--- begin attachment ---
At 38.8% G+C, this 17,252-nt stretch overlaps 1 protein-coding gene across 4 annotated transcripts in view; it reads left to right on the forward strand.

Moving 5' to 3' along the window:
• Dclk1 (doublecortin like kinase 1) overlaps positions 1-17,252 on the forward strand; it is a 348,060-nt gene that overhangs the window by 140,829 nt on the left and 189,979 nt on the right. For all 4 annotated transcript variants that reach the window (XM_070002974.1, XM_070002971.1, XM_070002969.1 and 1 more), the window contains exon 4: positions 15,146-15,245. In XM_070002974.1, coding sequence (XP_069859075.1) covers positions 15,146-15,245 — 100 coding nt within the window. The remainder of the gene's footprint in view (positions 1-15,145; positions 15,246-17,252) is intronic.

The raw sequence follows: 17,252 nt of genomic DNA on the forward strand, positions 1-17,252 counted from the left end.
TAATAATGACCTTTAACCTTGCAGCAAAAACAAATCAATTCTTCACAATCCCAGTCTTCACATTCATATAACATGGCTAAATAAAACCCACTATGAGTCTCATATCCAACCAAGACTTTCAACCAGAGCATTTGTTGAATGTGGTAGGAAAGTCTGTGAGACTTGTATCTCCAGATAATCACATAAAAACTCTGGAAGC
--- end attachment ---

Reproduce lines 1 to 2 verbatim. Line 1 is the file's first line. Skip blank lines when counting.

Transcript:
At 38.8% G+C, this 17,252-nt stretch overlaps 1 protein-coding gene across 4 annotated transcripts in view; it reads left to right on the forward strand.

Moving 5' to 3' along the window: